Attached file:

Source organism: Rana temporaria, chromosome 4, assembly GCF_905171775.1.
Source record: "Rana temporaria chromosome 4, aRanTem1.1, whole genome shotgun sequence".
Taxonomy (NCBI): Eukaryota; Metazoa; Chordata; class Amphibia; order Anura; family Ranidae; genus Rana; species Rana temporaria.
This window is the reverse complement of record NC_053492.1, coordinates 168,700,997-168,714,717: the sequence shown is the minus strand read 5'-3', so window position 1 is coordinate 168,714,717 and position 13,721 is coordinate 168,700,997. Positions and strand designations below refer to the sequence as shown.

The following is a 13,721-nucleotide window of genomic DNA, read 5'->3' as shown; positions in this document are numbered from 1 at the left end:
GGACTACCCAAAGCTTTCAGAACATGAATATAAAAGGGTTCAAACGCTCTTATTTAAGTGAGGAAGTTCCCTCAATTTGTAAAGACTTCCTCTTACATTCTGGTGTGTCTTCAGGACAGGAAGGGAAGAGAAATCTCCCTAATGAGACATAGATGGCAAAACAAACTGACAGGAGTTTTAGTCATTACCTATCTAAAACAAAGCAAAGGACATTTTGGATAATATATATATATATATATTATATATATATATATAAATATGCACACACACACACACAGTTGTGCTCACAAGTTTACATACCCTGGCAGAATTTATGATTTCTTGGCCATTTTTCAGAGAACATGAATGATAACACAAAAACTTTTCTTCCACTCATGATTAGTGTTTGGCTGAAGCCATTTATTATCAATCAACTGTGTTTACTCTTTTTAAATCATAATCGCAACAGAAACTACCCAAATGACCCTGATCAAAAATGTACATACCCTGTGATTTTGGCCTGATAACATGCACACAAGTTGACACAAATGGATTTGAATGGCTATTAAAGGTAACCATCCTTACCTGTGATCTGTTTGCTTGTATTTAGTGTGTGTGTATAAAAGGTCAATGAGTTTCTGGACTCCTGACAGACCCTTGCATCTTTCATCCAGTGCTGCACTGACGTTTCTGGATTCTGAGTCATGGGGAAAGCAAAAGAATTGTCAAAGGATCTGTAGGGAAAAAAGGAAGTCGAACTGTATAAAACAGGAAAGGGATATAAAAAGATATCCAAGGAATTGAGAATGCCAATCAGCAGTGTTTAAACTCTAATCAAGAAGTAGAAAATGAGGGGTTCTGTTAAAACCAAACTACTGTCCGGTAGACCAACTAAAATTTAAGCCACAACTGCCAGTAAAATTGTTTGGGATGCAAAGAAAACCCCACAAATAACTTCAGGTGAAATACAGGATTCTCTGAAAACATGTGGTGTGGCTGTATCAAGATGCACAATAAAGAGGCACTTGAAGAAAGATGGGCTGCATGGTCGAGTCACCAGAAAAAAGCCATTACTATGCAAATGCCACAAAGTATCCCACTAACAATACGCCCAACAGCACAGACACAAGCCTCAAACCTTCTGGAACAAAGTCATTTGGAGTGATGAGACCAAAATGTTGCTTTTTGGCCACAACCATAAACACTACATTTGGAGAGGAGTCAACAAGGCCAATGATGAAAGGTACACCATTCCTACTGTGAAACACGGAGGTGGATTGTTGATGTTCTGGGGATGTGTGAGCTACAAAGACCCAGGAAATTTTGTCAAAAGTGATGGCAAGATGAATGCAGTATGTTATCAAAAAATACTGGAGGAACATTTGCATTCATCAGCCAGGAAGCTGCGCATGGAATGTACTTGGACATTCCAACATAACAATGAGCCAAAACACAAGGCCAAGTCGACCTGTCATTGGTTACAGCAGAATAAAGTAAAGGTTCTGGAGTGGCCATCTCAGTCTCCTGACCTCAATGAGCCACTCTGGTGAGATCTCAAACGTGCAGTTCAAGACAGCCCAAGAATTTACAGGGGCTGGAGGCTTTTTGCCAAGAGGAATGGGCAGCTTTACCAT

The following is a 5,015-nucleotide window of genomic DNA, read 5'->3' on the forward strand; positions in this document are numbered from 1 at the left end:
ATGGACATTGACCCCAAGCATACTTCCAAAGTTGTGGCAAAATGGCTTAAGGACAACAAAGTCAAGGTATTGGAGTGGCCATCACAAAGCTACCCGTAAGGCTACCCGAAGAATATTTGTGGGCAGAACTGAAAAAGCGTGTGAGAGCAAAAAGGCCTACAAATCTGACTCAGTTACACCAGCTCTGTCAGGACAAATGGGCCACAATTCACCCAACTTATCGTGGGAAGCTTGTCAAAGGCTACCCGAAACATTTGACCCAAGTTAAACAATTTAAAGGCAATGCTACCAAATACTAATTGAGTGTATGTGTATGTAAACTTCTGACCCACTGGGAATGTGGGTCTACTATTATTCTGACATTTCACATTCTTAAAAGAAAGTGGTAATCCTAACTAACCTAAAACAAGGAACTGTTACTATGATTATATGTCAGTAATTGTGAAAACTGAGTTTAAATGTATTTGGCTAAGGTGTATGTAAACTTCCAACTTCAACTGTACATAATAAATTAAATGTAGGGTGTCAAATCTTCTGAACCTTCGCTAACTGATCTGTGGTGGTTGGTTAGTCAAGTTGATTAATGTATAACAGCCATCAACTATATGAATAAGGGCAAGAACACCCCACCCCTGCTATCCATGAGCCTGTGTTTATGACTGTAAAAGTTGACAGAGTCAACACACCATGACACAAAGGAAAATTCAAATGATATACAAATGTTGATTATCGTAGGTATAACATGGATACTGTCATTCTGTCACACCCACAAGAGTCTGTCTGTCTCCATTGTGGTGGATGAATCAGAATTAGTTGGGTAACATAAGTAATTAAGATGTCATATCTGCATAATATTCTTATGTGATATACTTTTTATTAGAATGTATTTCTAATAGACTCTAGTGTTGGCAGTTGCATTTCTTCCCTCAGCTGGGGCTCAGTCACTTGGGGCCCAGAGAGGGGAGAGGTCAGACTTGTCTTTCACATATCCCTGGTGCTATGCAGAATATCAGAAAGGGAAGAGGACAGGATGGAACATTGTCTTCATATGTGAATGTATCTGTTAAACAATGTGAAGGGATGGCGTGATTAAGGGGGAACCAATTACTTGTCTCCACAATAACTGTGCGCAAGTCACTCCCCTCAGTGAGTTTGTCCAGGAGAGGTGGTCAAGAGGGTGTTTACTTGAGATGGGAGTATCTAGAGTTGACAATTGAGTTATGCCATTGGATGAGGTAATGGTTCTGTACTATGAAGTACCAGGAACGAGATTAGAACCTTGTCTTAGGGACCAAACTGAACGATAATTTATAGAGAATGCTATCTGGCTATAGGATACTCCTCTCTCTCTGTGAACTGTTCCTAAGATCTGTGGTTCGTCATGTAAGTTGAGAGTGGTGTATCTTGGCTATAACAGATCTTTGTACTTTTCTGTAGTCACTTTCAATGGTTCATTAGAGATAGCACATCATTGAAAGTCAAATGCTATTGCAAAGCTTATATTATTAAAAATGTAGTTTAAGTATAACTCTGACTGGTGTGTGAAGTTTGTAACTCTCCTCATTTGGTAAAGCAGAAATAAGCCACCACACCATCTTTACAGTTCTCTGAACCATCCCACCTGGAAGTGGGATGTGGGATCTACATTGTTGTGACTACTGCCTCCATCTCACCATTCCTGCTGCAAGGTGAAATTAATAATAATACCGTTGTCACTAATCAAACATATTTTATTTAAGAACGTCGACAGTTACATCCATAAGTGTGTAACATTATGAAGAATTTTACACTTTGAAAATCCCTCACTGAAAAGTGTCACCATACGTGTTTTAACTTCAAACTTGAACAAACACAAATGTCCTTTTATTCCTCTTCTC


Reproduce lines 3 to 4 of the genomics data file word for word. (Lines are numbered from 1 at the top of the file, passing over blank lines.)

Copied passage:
Taxonomy (NCBI): Eukaryota; Metazoa; Chordata; class Amphibia; order Anura; family Ranidae; genus Rana; species Rana temporaria.
This window is the reverse complement of record NC_053492.1, coordinates 168,700,997-168,714,717: the sequence shown is the minus strand read 5'-3', so window position 1 is coordinate 168,714,717 and position 13,721 is coordinate 168,700,997. Positions and strand designations below refer to the sequence as shown.